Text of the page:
On the Gabrielino trail between Red Box and Valley Forge.
Valley Forge campground. I like this campground: it is better maintained than most. But it was too early to stop for the day, so I continued on to Devore trail camp.
My camp at Devore. No one else here. It was very peaceful. I hiked about 12 miles today.
My wife usually makes Sweet and Sour Pork for me on my birthday. This was OK, but not even close. I really like the chili mac and beef stroganoff dinners though!
I hung my pack every night.
It's a steep climb from Devore trail camp to Newcomb Pass - 1115' elevation gain over 1.5 miles. Do the math: that's an average grade of 14 percent! I completed the climb in one hour.
The view towards Chantry Flats from just below Newcomb Pass. Chantry Flats is 6.2 miles away.
My first glimpse of Mt. Wilson - I'll be there tomorrow.
The inner canyon trails are beautiful.
The trails outside the canyons are also beautiful...but warm!
Sign at Chantry Flats. Chantry Flats is the end of the Gabrielino National Recreation Trail.
Kim is the owner of the store and pack station at Chantry Flats. I spent about two hours talking with Kim, enjoying the shaded comfort of her porch and drinking cold Pepsi.

Part 3 - Mt. Wilson Hike

I reluctantly left the pleasant conversation and continued on to Hoegee's campground. It is a 3 mile hike from Chantry to Hoegees, on a usually-pleasant grade.
On the Upper Winter Creek Trail to Hoegees.
The ruins of an old cabin at Hoegees provided my bed for the night. Once again, I was the only person in the campground. I hiked about 11 miles today.
Tuesday morning I was on the trail before 6am. I wanted to beat the sun. I would hike from Hoegees to Mt. Zion (2 miles and about 1000' elevation gain), then down to Sturtevant (about 1 mile and 300' elevation loss.) This is the view of Mt. Harvard from Mt. Zion.
From Sturtevant Camp to Mt. Wilson is 3 miles and 2500' elevation gain, an average grade of 15 percent. A very difficult climb but with very beautiful views if you remember to look up.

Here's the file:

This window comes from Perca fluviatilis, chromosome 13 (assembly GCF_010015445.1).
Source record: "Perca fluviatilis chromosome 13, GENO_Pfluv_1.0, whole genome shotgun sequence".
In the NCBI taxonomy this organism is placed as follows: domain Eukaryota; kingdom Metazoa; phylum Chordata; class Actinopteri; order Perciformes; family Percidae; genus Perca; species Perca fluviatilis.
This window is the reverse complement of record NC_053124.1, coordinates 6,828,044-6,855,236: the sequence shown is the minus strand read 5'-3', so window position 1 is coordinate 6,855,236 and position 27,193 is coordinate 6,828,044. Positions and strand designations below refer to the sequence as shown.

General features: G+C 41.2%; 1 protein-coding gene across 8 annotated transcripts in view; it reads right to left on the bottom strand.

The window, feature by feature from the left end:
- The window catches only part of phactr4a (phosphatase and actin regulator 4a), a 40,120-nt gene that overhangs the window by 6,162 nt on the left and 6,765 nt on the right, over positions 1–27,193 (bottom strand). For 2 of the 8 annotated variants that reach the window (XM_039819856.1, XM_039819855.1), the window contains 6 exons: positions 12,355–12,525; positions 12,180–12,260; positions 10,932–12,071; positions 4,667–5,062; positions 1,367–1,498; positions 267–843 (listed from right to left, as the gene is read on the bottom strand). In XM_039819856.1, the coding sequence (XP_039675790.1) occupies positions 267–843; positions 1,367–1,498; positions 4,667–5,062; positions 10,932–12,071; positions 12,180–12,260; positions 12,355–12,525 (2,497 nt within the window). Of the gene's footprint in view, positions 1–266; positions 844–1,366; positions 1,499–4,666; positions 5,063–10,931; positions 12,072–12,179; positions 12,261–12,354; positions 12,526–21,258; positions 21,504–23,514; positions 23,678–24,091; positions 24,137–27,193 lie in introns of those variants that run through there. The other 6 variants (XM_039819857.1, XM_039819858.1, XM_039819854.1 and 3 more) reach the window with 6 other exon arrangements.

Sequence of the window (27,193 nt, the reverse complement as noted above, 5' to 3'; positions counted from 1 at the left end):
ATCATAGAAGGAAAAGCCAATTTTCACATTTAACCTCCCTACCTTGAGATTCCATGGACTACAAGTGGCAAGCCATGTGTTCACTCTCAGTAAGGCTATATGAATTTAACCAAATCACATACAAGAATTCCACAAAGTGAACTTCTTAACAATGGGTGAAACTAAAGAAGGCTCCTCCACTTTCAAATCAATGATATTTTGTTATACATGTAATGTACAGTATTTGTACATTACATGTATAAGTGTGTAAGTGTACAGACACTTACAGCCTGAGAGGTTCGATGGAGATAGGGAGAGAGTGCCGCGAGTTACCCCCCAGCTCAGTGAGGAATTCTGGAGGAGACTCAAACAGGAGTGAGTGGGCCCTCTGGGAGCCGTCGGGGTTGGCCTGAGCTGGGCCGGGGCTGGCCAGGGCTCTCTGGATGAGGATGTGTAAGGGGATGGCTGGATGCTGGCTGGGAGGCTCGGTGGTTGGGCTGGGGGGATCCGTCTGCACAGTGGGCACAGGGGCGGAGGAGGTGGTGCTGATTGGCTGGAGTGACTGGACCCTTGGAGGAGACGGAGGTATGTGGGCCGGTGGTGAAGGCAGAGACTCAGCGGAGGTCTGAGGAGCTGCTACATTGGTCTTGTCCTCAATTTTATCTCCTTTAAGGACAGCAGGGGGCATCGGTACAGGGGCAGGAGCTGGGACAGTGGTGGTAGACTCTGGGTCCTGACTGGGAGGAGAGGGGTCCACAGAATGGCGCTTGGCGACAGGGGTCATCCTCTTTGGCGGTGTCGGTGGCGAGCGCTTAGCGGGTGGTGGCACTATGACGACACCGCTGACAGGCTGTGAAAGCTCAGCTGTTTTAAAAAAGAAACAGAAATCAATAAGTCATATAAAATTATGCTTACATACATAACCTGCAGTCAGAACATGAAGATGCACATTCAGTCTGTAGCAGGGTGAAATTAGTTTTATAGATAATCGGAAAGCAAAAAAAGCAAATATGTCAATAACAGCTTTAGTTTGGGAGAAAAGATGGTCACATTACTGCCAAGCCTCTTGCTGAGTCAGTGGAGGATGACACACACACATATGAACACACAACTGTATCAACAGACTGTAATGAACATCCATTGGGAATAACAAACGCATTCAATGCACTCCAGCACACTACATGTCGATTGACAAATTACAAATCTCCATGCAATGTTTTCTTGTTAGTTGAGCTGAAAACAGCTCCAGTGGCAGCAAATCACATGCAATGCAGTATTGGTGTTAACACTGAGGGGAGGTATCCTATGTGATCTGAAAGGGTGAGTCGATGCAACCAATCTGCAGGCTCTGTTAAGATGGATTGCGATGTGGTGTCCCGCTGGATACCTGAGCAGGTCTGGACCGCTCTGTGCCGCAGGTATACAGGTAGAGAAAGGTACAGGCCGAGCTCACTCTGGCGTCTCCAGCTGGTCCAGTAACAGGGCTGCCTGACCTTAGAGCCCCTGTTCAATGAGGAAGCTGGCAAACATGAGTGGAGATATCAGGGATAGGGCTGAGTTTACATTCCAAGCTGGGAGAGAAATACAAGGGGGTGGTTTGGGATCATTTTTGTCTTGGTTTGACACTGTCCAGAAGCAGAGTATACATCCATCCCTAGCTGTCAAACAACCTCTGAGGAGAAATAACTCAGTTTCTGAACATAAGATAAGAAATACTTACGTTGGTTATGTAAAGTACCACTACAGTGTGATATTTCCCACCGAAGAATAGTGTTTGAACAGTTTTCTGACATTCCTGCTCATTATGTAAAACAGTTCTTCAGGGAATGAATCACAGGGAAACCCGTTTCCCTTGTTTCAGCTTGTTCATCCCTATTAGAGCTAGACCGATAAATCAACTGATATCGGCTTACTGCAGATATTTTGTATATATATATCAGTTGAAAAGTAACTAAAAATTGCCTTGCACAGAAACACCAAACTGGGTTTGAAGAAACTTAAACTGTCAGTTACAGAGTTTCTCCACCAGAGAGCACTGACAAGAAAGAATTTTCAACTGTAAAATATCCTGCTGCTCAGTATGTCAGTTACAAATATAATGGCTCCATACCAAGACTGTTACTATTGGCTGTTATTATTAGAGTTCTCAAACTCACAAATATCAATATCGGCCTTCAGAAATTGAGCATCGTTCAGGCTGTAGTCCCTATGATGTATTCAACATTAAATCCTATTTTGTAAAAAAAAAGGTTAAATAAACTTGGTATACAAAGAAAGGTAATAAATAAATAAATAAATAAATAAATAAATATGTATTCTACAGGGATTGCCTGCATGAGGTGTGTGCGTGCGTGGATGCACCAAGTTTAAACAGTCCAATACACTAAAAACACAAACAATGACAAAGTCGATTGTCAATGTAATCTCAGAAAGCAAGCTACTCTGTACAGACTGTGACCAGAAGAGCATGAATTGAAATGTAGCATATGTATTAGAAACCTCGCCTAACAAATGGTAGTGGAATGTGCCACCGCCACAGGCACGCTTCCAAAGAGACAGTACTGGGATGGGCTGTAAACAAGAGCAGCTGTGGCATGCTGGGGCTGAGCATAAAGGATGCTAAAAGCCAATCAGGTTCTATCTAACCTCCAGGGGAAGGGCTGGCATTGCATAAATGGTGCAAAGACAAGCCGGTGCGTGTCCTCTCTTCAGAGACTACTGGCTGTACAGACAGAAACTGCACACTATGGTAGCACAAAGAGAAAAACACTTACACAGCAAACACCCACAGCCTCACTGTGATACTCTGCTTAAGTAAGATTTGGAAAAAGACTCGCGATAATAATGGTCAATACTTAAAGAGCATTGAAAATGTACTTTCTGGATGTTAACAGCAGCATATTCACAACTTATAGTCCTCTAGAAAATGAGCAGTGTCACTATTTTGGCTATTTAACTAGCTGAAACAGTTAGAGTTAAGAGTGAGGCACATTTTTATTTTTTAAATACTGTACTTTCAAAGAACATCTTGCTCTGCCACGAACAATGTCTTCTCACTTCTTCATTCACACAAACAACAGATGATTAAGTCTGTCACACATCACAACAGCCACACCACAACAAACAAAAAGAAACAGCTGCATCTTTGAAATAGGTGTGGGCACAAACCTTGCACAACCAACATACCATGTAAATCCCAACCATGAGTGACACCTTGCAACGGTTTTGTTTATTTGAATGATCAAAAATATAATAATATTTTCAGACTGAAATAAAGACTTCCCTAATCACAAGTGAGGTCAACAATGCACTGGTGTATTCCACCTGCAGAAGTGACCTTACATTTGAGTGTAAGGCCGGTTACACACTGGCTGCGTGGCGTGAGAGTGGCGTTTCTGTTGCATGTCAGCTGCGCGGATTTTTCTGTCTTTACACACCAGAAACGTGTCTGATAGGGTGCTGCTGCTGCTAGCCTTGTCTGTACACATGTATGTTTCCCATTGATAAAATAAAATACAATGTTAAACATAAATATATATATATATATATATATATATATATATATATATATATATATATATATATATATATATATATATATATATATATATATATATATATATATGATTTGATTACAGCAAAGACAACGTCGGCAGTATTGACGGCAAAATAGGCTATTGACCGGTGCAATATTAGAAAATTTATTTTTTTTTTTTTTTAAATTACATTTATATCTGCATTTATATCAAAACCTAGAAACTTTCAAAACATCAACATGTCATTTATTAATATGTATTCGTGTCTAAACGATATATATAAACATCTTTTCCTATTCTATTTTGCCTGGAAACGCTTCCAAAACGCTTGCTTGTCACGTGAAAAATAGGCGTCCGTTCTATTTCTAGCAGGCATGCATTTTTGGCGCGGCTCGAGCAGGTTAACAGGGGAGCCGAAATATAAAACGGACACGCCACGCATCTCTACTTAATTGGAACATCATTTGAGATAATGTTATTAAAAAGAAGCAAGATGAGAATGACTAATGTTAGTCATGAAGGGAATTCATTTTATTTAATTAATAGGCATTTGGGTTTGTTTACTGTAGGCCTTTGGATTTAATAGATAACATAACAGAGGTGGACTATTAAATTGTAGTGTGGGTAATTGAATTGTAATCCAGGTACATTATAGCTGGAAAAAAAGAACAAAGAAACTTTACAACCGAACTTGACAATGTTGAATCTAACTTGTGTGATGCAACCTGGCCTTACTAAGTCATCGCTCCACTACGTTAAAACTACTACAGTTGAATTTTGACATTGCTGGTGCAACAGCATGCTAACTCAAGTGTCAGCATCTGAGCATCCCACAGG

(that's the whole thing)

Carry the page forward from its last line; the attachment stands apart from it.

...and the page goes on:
As one approaches Echo Rock on Mt. Wilson, one cannot help but be awestruck with the near vertical terrain - an inspiring testimony to the powers of God.
The view from Echo Rock on Mt. Wilson. I got to Echo Rock around 10am. I took a short nap under the shade of a tree. The breeze kept the bugs at bay.
The view from Echo Rock on Mt. Wilson. See the Mt. Wilson tower cam for current images.
Mt. Harvard from Mt. Wilson.
I continued on to the pavillion where I relaxed for most of the day. From this point I would be walking 6 miles downhill on the Mt. Wilson fire road to Henninger Flats. No need to hurry, so I enjoyed the cool air here until 5pm.
The many antenna on Mt. Wilson serving Los Angeles area television viewers. There were so many strange looking antenna that I couldn't help but wonder what aliens would think if they saw this place!
Looking back towards Mt. Wilson from below Mt. Harvard. Notice how steep the side of the mountain is: this is an example of why you should never attempt to travel off-trail in the San Gabriel mountains!
Along the Mt. Wilson fire road.
I never saw any rattlesnakes...
...but I did see this ring neck snake. About a foot long and a quarter inch thick.
And I saw a lot of lizards.
Henninger Flats is operated by the Los Angeles County Fire Department. It is one of my favorite places to camp as I really enjoy the view at night. And I enjoy the coke machine! I hiked 12 miles today.
The view from Henninger Flats at night. Slightly obscurred by smoke from fires in Riverside.
Eaton Canyon Nature Center as seen from Henninger Flats, 3.7 miles away. This is where my hike would end and my sister would pick me up.
Looking towards Pasadena from the Mt. Wilson fire road.
Bad hair day. I have a picture of myself at this sign (or the sign that preceded this one) taken in 1973.
Today's hike is only 3.7 miles, all downhill.
Me on the Mt. Wilson fire road.
Looking back to Henninger Flats from Eaton Canyon Nature Center.
Me at Eaton Canyon Nature Center 48 miles later.
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Copyright © 2004 by Bill Qualls. Last updated May 6, 2004.